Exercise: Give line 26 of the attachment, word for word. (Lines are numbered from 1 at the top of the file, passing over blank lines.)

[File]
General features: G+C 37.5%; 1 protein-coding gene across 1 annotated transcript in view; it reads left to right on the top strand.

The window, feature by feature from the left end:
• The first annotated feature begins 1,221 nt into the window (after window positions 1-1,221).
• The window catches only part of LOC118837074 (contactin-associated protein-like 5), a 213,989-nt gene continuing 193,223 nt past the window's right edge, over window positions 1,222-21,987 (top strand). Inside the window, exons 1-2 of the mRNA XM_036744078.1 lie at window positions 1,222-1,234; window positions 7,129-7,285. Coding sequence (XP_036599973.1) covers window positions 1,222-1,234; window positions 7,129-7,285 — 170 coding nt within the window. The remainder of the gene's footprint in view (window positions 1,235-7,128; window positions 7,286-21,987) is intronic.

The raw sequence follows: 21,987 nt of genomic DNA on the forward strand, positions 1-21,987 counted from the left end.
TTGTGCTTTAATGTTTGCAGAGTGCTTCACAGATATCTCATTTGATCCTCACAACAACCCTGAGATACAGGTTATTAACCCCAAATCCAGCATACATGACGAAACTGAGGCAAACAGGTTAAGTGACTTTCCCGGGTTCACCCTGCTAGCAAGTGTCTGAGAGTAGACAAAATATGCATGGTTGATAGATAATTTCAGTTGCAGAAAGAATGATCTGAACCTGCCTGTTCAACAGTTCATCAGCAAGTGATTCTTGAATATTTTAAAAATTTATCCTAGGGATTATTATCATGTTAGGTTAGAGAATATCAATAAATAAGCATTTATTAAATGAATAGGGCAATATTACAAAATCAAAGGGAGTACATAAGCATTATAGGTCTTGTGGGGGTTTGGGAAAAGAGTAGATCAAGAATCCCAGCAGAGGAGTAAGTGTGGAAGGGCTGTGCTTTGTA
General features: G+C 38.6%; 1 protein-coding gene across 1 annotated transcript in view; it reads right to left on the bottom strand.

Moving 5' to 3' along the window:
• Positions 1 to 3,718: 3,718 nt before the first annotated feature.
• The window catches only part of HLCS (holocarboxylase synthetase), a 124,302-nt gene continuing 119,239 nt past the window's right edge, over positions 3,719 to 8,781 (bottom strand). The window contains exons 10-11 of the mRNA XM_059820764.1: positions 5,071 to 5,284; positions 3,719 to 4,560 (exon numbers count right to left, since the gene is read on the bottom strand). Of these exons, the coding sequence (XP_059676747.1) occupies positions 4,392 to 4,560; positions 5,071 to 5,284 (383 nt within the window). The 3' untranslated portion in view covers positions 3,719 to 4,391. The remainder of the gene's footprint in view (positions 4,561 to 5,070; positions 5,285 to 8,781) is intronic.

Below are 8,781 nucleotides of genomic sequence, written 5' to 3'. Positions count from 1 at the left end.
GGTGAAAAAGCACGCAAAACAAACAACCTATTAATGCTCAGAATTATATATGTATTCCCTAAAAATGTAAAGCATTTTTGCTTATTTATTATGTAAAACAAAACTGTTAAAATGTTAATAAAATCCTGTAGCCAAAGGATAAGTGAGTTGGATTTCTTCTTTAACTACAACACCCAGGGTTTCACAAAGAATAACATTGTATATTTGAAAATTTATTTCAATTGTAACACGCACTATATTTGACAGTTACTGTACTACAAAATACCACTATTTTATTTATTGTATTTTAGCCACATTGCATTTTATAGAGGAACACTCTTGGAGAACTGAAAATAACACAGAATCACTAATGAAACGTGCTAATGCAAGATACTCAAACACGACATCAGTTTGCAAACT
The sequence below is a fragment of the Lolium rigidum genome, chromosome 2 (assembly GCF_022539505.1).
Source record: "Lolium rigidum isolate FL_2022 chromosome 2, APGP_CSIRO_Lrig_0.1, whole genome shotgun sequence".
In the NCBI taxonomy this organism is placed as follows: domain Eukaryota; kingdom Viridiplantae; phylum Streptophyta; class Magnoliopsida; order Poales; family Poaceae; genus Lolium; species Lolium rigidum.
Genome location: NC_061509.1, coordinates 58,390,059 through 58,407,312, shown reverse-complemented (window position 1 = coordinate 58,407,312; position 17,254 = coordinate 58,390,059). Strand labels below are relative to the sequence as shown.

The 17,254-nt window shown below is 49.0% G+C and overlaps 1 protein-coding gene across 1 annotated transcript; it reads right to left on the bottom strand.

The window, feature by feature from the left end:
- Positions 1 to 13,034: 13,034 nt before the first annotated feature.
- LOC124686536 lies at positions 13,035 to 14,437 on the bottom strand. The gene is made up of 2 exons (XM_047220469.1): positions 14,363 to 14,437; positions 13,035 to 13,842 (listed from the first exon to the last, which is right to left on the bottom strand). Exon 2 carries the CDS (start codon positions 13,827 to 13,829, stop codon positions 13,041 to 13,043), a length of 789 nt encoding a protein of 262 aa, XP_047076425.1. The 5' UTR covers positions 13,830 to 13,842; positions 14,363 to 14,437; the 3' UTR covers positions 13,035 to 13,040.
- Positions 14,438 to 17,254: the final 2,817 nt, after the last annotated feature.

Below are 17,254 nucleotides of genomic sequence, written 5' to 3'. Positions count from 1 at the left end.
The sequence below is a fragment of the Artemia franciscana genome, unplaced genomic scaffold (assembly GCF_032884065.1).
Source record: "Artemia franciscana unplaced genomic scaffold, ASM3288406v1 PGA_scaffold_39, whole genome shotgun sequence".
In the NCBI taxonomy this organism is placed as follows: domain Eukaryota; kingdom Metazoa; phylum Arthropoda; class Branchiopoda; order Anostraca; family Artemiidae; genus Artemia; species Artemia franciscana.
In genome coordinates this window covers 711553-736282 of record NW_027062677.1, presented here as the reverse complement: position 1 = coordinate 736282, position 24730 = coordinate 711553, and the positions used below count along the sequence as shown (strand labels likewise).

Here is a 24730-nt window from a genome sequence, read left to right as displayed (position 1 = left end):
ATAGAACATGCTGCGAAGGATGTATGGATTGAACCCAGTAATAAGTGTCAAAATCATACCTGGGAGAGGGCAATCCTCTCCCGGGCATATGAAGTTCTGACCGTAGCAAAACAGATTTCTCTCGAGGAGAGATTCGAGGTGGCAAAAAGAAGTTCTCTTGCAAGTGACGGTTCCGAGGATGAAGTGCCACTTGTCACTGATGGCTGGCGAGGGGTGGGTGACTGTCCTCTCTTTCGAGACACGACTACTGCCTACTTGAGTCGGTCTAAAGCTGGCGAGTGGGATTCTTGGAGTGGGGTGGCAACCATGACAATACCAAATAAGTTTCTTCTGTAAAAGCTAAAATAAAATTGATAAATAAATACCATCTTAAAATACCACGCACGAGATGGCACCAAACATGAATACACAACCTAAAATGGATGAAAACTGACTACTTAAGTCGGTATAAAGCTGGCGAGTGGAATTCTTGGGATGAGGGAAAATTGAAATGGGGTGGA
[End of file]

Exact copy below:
In genome coordinates this window covers 711553-736282 of record NW_027062677.1, presented here as the reverse complement: position 1 = coordinate 736282, position 24730 = coordinate 711553, and the positions used below count along the sequence as shown (strand labels likewise).